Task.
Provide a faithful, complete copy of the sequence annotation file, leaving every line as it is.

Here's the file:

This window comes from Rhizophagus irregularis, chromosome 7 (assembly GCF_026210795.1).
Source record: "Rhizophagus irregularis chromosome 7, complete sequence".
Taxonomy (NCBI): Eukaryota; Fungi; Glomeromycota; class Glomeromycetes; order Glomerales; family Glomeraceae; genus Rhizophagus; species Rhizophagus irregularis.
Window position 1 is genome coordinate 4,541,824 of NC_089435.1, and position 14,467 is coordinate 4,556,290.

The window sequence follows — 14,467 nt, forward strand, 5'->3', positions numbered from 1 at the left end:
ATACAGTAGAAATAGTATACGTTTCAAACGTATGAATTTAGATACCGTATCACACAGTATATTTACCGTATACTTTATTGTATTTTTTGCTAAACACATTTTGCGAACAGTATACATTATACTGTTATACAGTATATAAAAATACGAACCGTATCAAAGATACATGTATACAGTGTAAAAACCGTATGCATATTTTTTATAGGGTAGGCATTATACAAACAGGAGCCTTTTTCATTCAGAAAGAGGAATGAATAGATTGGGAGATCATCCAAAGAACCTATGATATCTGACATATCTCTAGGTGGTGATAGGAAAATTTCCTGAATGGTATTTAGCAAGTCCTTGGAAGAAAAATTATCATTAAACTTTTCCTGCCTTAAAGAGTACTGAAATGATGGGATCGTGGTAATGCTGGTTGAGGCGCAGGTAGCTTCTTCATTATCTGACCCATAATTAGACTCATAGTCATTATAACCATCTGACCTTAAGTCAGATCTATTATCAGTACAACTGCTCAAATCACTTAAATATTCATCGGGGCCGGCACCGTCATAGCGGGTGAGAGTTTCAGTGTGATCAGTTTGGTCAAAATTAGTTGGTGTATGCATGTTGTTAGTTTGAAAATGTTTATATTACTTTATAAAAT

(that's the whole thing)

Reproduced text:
This window comes from Rhizophagus irregularis, chromosome 7 (assembly GCF_026210795.1).
Source record: "Rhizophagus irregularis chromosome 7, complete sequence".
Taxonomy (NCBI): Eukaryota; Fungi; Glomeromycota; class Glomeromycetes; order Glomerales; family Glomeraceae; genus Rhizophagus; species Rhizophagus irregularis.
Window position 1 is genome coordinate 4,541,824 of NC_089435.1, and position 14,467 is coordinate 4,556,290.

The window sequence follows — 14,467 nt, forward strand, 5'->3', positions numbered from 1 at the left end:
ATACAGTAGAAATAGTATACGTTTCAAACGTATGAATTTAGATACCGTATCACACAGTATATTTACCGTATACTTTATTGTATTTTTTGCTAAACACATTTTGCGAACAGTATACATTATACTGTTATACAGTATATAAAAATACGAACCGTATCAAAGATACATGTATACAGTGTAAAAACCGTATGCATATTTTTTATAGGGTAGGCATTATACAAACAGGAGCCTTTTTCATTCAGAAAGAGGAATGAATAGATTGGGAGATCATCCAAAGAACCTATGATATCTGACATATCTCTAGGTGGTGATAGGAAAATTTCCTGAATGGTATTTAGCAAGTCCTTGGAAGAAAAATTATCATTAAACTTTTCCTGCCTTAAAGAGTACTGAAATGATGGGATCGTGGTAATGCTGGTTGAGGCGCAGGTAGCTTCTTCATTATCTGACCCATAATTAGACTCATAGTCATTATAACCATCTGACCTTAAGTCAGATCTATTATCAGTACAACTGCTCAAATCACTTAAATATTCATCGGGGCCGGCACCGTCATAGCGGGTGAGAGTTTCAGTGTGATCAGTTTGGTCAAAATTAGTTGGTGTATGCATGTTGTTAGTTTGAAAATGTTTATATTACTTTATAAAAT